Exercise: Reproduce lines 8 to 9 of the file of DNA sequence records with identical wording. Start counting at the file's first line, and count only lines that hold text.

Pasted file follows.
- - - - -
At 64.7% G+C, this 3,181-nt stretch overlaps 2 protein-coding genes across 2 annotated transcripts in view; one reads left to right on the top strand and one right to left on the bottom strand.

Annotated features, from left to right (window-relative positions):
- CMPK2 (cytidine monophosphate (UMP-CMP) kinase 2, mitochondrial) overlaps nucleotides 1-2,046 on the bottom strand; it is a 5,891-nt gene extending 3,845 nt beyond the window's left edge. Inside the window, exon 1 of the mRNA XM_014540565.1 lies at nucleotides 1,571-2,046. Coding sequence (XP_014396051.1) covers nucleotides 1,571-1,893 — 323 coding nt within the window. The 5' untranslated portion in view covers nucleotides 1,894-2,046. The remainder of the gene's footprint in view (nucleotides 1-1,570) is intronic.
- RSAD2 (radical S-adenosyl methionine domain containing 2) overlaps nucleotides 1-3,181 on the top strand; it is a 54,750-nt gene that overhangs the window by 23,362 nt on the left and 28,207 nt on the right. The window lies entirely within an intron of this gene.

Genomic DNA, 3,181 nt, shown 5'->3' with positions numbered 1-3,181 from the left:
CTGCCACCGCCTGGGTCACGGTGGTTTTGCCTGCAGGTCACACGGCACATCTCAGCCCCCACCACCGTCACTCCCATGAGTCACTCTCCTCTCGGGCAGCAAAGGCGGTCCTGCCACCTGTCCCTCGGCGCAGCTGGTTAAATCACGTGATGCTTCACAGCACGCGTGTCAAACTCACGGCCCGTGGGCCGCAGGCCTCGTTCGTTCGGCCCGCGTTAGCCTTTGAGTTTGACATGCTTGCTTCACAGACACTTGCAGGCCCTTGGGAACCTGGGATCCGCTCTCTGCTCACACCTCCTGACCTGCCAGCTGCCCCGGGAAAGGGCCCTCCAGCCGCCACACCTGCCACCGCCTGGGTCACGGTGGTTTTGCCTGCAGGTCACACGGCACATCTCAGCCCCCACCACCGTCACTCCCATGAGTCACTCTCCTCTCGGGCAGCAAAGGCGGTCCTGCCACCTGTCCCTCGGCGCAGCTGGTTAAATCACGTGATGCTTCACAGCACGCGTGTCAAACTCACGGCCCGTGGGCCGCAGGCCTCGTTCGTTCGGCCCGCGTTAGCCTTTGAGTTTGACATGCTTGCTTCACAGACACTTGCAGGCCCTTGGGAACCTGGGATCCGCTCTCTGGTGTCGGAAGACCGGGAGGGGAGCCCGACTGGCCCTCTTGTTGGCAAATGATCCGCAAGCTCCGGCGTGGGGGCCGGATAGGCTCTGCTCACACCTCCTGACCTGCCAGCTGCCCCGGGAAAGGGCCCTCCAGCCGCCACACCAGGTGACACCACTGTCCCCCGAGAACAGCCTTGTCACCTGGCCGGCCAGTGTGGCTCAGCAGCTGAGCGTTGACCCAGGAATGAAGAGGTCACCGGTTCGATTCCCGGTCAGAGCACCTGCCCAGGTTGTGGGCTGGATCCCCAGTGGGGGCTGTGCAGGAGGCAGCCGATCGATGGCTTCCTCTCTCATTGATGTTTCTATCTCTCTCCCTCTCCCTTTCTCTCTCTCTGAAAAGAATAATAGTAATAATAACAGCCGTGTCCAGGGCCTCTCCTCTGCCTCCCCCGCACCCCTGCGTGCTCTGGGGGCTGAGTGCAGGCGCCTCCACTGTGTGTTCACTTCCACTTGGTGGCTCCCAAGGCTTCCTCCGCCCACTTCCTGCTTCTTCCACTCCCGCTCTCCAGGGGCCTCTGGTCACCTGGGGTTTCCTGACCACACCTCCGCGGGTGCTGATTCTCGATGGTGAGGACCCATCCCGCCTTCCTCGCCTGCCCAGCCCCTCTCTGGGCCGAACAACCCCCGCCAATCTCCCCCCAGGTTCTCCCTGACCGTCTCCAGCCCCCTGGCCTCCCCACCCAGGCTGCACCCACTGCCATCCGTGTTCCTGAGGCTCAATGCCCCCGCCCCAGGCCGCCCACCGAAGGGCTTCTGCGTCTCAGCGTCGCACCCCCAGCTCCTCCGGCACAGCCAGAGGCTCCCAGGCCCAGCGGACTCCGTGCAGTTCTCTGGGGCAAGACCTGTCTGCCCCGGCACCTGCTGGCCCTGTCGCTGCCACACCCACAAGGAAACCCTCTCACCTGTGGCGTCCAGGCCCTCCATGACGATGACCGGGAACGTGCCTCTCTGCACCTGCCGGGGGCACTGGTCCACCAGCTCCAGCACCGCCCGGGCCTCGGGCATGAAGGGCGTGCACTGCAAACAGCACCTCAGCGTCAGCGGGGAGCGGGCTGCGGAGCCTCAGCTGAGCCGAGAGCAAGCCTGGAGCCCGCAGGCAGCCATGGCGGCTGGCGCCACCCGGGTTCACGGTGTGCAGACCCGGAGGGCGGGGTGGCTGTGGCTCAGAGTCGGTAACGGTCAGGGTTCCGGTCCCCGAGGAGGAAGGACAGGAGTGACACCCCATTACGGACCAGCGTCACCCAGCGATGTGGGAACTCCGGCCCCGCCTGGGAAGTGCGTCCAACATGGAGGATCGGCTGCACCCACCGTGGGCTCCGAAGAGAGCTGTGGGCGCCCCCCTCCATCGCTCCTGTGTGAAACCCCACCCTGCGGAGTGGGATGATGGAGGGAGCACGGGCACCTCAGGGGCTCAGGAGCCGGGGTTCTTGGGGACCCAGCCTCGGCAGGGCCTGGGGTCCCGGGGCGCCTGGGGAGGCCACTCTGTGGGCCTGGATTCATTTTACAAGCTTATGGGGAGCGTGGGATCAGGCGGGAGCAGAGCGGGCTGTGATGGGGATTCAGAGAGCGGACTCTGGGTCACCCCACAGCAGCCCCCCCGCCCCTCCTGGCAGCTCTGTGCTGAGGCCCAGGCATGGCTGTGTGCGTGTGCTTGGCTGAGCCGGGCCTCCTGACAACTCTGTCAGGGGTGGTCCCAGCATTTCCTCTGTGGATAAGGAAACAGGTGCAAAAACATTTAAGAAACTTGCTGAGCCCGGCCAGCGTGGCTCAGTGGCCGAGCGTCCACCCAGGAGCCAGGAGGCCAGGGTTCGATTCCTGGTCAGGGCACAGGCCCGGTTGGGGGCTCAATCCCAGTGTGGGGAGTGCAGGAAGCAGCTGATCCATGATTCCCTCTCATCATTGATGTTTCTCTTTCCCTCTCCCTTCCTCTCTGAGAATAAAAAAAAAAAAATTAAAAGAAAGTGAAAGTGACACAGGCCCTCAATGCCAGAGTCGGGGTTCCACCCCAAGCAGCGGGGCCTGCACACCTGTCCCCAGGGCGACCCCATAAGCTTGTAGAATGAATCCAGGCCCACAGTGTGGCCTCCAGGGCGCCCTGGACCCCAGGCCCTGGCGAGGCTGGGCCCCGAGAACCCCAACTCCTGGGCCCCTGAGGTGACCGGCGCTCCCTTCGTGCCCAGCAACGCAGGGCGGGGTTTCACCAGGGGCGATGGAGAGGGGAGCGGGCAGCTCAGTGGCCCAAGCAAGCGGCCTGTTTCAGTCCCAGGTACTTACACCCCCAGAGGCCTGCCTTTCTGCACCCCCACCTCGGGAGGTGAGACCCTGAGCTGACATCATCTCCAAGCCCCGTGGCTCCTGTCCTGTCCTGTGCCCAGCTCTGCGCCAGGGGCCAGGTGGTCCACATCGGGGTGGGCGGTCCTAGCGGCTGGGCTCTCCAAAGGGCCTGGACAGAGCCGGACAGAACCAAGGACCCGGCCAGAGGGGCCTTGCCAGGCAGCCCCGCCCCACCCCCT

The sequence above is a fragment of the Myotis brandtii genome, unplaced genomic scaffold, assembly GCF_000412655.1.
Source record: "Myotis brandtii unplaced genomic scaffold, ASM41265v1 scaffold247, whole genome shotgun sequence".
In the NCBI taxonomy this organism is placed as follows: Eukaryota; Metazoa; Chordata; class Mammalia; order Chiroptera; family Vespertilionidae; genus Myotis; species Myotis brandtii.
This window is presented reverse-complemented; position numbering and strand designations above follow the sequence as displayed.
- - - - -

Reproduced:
Source record: "Myotis brandtii unplaced genomic scaffold, ASM41265v1 scaffold247, whole genome shotgun sequence".
In the NCBI taxonomy this organism is placed as follows: Eukaryota; Metazoa; Chordata; class Mammalia; order Chiroptera; family Vespertilionidae; genus Myotis; species Myotis brandtii.